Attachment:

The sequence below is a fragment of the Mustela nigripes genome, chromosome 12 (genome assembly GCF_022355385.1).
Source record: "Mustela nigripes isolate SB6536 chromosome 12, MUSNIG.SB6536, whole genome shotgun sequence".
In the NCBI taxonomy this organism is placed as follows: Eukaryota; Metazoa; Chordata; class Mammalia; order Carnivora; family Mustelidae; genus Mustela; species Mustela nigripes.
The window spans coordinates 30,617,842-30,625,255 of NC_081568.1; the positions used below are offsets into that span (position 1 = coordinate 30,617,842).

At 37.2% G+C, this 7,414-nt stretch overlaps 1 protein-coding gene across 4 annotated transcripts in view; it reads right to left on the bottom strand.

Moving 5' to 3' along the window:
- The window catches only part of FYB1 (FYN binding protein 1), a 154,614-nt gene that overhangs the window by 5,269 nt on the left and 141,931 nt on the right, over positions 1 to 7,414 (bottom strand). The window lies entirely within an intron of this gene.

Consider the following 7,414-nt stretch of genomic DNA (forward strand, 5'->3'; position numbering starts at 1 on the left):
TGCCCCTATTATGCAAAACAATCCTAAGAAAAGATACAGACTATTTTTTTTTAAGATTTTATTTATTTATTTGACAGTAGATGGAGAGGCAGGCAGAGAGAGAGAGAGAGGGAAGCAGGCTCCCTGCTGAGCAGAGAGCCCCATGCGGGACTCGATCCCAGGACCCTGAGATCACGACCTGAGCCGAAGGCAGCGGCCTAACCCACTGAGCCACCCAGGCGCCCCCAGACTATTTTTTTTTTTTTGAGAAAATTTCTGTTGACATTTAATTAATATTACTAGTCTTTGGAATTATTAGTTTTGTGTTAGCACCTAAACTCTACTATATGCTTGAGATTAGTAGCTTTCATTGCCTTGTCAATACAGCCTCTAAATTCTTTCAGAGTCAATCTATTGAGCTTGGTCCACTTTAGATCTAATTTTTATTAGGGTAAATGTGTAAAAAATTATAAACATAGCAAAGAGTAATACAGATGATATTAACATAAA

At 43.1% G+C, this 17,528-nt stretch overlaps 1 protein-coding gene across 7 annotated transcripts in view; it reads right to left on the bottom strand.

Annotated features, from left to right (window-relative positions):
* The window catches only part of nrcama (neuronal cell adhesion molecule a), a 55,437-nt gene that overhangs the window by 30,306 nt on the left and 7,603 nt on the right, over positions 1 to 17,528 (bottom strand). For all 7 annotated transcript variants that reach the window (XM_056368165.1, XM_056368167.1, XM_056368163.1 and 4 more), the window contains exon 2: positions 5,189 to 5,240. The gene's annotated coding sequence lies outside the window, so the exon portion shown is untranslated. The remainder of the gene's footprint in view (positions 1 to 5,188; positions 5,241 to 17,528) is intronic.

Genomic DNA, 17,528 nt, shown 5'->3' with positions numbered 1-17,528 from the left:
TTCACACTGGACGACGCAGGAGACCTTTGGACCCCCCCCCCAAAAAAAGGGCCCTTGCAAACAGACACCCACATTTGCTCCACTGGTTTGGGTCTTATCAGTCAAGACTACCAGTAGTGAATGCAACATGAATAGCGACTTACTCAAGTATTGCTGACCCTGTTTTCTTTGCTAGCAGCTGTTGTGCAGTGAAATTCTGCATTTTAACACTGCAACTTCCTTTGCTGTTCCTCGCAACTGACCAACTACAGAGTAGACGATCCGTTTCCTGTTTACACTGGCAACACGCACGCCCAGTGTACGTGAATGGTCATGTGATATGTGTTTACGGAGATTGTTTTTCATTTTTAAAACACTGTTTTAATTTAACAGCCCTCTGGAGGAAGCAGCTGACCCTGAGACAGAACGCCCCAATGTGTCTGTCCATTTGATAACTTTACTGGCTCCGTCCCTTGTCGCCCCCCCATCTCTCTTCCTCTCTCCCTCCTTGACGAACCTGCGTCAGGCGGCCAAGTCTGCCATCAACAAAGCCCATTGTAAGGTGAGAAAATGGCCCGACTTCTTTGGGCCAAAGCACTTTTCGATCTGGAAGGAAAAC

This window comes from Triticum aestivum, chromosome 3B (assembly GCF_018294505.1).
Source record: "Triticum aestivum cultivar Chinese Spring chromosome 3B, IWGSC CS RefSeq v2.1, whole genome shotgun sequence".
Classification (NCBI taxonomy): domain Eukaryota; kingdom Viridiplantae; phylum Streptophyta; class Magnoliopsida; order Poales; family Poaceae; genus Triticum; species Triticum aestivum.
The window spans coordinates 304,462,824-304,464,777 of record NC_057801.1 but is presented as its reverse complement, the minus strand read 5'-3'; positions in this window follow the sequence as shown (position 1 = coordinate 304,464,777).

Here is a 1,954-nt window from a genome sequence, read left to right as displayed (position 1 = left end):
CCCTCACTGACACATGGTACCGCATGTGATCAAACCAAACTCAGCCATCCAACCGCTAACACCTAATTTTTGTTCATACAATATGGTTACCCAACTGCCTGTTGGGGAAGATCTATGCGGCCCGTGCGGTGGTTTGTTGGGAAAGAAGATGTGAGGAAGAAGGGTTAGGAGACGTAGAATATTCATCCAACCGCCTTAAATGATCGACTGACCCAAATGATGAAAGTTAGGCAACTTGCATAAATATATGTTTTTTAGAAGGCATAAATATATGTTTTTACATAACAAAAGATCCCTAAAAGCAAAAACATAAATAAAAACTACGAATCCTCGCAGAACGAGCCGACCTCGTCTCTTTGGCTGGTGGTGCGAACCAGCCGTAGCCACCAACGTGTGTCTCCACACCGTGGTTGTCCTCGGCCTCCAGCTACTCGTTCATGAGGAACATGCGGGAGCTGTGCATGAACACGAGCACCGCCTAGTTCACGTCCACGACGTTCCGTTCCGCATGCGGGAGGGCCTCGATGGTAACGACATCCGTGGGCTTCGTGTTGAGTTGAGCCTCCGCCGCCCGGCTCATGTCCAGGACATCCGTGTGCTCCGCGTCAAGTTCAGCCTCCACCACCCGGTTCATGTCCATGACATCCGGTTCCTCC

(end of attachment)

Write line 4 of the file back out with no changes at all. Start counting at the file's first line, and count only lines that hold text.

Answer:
The window spans coordinates 30,617,842-30,625,255 of NC_081568.1; the positions used below are offsets into that span (position 1 = coordinate 30,617,842).